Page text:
Fuel Cells History
What can Fuel Cells Power?
Several years ago, the black-outs and brown-outs across California, focused attention on the development of fuel cells and other forms of distributed generation. Now, as the North American electrical grid starts to creak once again, fuel cells have again come to the fore.
An edition of the Economist reports on the energy crisis in the North-East of North America. The report notes the very low investment by the electricity industry in research and development and maintenance of the electrical grid and makes clear the expectation of further power cuts in the near future. In the UK, the model exhibit of how to deregulate an electrical industry, warnings have now been issued over potential shortfalls of supply later this year.
The Economist notes the potential role of micropower and distributed generation. In particular, it asks, "Where was the safest place to be in New York...? ...The middle of Central Park. Because the police station in the park uses [UTC] fuel cells. With the rest of the city in darkness, superclean micropower plants carried on unaffected."
A Dow Jones newswire report gives more information. Quoting Peter Dalpe, a spokesman for UTC Fuel Cells, "A lot of people have been surprised the last few days to find out the one place they could find power still on was Central Park, the last place you would probably think of going in a blackout."
Apparently, New York police stations normally have backup generators in case of power cuts but the Central Park station never lost power, so effective was the fuel cell. In fact, the officers based there were not even aware of the cut until they looked outside the building to see all the city's lights were out.
A fuel cell is an electrochemical energy conversion device that converts hydrogen and oxygen into electricity, heat, and water. It is very much like a battery that can produce electricity while being recharged continuously.
Basic fuel cells running on pure hydrogen are pollution free, giving off only electricity, water, and heat. The potential for fuel cells to provide zero or near-zero emissions has been a significant force in the development of the technology over the past 30 years, and is drawing increasing attention to the technology today.
* Because there is no combustion in a fuel cell, fuel is converted to electricity more efficiently than any other electrical generating technology available today.
* There are no moving parts in a fuel cell stack, making them more reliable and quieter than generators. Even the ancillary systems (fans, pumps, controls, etcetera) in a complete fuel cell unit are relatively mature and simple technologies that should prove extremely reliable.
* Unlike batteries that must be disposed of once their chemicals are used up, fuel cell reactions do not degrade over time and can theoretically provide continuous electricity.
* Traditional power plants must be large in order to gain efficiency, but fuel cells can achieve higher efficiencies at any scale, making them perfect for small portable, residential, and transportation uses.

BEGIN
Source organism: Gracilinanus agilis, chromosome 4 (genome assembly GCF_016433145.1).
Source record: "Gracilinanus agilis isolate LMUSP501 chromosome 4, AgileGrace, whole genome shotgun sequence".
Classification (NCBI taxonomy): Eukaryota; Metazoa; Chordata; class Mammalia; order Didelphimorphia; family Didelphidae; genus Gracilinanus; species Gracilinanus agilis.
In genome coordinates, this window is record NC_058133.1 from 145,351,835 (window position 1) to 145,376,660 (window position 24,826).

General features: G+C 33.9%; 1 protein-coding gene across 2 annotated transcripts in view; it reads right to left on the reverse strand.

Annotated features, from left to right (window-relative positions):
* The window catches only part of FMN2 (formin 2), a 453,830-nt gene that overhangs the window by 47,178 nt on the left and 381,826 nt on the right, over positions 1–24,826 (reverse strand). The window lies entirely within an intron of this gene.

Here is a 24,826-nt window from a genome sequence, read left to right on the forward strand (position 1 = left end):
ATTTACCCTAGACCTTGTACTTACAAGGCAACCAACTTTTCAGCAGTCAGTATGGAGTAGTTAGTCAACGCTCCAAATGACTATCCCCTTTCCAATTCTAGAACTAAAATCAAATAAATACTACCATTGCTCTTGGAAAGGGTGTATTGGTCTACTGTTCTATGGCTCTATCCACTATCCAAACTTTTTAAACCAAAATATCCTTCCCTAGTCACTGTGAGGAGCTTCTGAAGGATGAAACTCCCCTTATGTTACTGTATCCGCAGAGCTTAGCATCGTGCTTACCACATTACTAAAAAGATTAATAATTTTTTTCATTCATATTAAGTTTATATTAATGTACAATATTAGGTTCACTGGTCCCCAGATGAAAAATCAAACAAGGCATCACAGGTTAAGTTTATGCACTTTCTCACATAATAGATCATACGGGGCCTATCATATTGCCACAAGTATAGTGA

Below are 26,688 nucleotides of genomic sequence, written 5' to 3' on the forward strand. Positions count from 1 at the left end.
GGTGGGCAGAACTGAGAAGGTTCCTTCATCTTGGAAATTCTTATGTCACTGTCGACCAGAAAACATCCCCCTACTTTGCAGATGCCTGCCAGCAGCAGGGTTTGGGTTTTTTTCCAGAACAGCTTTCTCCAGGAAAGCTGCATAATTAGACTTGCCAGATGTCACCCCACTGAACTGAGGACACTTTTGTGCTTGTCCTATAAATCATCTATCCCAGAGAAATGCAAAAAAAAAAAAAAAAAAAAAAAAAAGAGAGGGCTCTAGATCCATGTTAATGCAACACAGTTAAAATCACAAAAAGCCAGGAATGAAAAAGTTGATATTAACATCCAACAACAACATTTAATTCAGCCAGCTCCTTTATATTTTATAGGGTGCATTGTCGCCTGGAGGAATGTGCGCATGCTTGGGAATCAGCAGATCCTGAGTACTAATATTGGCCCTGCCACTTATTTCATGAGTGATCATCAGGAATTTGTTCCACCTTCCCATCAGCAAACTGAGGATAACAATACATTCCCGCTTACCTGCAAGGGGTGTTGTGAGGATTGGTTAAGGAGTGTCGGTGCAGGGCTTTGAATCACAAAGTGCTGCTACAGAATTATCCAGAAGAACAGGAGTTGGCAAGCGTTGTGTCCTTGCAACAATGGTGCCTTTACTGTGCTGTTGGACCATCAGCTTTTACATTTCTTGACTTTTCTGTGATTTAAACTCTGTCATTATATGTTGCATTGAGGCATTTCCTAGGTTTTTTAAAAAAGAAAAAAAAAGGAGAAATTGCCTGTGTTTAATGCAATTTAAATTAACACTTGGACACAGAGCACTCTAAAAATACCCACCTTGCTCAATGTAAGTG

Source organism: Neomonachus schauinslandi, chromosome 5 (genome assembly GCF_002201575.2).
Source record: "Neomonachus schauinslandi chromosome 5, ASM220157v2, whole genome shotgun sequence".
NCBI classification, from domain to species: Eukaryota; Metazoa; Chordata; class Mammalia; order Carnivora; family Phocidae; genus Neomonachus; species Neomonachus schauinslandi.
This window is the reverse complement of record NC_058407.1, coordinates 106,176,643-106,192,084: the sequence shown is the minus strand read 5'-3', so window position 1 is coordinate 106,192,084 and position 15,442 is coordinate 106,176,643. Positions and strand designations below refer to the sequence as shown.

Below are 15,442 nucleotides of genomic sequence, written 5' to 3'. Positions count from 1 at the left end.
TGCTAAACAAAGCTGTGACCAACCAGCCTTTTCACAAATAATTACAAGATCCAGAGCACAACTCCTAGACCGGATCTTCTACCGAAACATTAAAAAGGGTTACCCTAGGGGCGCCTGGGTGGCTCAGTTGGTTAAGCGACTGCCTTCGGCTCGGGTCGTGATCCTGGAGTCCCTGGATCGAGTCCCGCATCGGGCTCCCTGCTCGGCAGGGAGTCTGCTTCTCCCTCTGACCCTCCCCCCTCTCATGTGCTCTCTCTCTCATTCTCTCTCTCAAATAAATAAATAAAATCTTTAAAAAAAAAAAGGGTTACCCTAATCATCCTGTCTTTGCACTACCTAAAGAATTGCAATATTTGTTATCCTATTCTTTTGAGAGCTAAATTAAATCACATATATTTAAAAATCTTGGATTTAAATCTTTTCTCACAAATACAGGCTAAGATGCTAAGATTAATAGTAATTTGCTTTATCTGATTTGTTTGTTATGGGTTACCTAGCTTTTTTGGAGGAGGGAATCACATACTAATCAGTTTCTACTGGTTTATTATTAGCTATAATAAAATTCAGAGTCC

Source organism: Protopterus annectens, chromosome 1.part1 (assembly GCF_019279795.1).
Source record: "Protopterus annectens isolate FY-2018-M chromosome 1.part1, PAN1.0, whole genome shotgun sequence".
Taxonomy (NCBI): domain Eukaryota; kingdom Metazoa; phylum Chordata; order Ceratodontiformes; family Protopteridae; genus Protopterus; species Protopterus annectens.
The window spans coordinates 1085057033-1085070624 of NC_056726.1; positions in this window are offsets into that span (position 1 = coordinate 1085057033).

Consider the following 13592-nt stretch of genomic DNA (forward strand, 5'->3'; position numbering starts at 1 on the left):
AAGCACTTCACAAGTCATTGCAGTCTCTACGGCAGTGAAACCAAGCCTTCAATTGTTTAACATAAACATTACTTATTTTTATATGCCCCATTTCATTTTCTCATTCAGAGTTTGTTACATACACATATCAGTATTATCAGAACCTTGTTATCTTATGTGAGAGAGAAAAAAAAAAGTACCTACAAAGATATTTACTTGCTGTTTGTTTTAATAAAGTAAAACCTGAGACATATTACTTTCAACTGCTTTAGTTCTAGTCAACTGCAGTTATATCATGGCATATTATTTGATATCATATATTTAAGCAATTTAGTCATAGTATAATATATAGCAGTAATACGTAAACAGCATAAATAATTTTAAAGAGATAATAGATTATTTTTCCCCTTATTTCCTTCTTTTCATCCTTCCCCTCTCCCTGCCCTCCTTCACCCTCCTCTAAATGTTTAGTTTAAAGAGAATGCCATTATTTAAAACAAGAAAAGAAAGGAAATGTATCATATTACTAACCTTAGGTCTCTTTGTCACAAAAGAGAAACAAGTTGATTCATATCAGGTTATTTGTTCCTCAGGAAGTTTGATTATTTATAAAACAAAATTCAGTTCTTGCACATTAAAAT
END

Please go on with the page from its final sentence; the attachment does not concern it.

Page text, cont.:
* Because fuel cells are clean and efficient at any size, they can be located almost anywhere, including dense urban areas where both air quality and transmission congestion may be of concern. Fuel cells can offer an alternative to building new power lines, while also reducing American dependence on foreign oil. Fuel cells can provide more reliable power wherever electricity is needed, making the whole electric power grid more robust and reliable. Distributed application of small fuel cells will also enhance security of key infrastructures, such as our communication and water systems.
* Economically, fuel cells represent a prudent path to provide the country's electric power because they can be installed quickly, are fuel flexible, and can be put in place incrementally, mitigating the need for more costly and sweeping changes.
In the past, fuel cells were large and extremely expensive to manufacture, just as the first calculators and computers were. But, just like these products, the cost of fuel cells will quickly come down to consumer-affordable levels with mass production. We are currently in a transition period now, where many fuel cell companies are investing literally hundreds of millions of dollars to gear up for mass manufacturing at the same time they are trying to begin to develop a variety of markets for their product.
Currently, there is no hydrogen infrastructure to supply coast-to-coast delivery of hydrogen fuel. Technologies are being developed to provide alternative fuel storage and delivery methods. SOFCs, MCFCs and PAFCs can internally reform natural gas, providing the perfect solution for industrial use but MCFCs and PAFCs are too large for home and transportation use and SOFCs still have years in development. PEMs and AFCs can use fuel reformers to convert hydrocarbons, such as gasoline and natural gas, into hydrogen, but this technology can lower the overall efficiency of the fuel cell by 1/4 and can release small amounts of pollutants. Onboard fuel storage and conversion solutions are being developed but they are still years from being perfected.